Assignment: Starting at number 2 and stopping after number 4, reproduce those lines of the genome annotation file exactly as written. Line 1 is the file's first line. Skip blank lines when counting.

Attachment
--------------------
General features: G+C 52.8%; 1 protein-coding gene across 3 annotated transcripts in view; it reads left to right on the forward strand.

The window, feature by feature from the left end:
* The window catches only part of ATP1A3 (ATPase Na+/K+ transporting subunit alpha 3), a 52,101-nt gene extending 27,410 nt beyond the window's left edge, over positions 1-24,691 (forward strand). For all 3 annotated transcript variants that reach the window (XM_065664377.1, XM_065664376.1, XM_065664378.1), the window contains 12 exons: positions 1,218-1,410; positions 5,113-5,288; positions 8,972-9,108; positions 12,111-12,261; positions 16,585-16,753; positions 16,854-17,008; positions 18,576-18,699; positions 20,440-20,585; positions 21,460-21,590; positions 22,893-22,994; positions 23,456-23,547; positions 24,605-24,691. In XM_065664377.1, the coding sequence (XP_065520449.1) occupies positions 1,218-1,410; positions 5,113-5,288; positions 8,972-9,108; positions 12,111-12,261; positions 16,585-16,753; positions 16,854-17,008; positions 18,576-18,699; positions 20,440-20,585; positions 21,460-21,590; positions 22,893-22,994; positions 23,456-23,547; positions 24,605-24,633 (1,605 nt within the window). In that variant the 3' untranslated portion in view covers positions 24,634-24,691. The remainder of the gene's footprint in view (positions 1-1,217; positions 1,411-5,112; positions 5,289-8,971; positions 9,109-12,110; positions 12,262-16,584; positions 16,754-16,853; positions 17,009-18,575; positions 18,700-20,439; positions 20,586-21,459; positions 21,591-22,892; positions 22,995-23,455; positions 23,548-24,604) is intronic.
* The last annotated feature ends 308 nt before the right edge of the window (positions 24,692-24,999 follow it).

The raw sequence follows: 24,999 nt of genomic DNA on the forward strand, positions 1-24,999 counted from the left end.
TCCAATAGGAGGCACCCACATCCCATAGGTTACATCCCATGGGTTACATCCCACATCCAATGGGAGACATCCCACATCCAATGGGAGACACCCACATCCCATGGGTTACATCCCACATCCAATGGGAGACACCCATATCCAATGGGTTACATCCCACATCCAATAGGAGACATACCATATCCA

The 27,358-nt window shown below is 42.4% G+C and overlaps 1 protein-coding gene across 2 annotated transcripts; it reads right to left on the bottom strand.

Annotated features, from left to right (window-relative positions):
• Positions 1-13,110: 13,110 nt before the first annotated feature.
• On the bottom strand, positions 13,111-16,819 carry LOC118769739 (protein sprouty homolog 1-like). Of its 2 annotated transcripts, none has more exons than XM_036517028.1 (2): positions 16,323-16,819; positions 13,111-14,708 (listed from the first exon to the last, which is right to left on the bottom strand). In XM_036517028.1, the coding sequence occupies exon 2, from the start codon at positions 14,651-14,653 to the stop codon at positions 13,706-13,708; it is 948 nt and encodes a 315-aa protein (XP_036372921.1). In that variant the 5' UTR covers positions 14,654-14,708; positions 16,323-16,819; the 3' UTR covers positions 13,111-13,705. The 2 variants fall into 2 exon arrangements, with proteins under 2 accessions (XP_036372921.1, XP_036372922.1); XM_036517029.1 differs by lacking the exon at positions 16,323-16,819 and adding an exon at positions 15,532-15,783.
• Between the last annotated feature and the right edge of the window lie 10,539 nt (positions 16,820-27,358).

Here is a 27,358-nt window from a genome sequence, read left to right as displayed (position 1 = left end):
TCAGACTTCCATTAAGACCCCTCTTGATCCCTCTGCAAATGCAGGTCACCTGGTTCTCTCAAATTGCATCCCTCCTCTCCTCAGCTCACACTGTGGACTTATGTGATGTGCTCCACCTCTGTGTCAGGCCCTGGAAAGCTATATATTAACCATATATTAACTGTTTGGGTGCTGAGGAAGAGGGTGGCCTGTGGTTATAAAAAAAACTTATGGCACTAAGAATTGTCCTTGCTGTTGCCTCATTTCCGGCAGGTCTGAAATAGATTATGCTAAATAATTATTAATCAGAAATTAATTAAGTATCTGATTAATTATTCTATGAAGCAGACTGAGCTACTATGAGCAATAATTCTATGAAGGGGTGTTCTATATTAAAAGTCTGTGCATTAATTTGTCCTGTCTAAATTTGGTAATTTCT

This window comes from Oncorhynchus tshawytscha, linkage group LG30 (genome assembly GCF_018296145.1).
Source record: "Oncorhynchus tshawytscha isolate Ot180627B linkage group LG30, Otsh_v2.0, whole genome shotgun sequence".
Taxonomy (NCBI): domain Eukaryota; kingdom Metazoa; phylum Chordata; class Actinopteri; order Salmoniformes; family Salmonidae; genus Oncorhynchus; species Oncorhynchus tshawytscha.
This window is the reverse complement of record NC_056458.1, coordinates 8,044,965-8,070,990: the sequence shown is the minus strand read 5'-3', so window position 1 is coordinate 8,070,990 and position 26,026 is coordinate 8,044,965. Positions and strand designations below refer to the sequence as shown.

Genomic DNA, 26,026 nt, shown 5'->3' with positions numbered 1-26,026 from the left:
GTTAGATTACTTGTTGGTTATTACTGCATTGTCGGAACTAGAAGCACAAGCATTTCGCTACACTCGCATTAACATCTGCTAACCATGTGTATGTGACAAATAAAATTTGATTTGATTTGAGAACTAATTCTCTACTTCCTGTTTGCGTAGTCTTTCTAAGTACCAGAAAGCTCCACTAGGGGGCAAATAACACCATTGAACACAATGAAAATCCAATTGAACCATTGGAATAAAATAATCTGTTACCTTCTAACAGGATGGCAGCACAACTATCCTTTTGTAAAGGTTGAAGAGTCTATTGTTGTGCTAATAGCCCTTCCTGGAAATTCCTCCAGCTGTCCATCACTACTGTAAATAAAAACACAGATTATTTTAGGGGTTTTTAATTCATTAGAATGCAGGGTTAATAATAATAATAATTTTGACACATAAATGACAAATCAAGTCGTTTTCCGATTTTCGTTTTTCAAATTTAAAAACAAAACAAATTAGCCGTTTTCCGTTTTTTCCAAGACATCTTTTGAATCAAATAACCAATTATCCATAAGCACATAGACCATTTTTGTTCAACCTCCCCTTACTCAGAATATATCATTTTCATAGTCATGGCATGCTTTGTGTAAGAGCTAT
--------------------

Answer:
The window, feature by feature from the left end:
* The window catches only part of ATP1A3 (ATPase Na+/K+ transporting subunit alpha 3), a 52,101-nt gene extending 27,410 nt beyond the window's left edge, over positions 1-24,691 (forward strand). For all 3 annotated transcript variants that reach the window (XM_065664377.1, XM_065664376.1, XM_065664378.1), the window contains 12 exons: positions 1,218-1,410; positions 5,113-5,288; positions 8,972-9,108; positions 12,111-12,261; positions 16,585-16,753; positions 16,854-17,008; positions 18,576-18,699; positions 20,440-20,585; positions 21,460-21,590; positions 22,893-22,994; positions 23,456-23,547; positions 24,605-24,691. In XM_065664377.1, the coding sequence (XP_065520449.1) occupies positions 1,218-1,410; positions 5,113-5,288; positions 8,972-9,108; positions 12,111-12,261; positions 16,585-16,753; positions 16,854-17,008; positions 18,576-18,699; positions 20,440-20,585; positions 21,460-21,590; positions 22,893-22,994; positions 23,456-23,547; positions 24,605-24,633 (1,605 nt within the window). In that variant the 3' untranslated portion in view covers positions 24,634-24,691. The remainder of the gene's footprint in view (positions 1-1,217; positions 1,411-5,112; positions 5,289-8,971; positions 9,109-12,110; positions 12,262-16,584; positions 16,754-16,853; positions 17,009-18,575; positions 18,700-20,439; positions 20,586-21,459; positions 21,591-22,892; positions 22,995-23,455; positions 23,548-24,604) is intronic.
* The last annotated feature ends 308 nt before the right edge of the window (positions 24,692-24,999 follow it).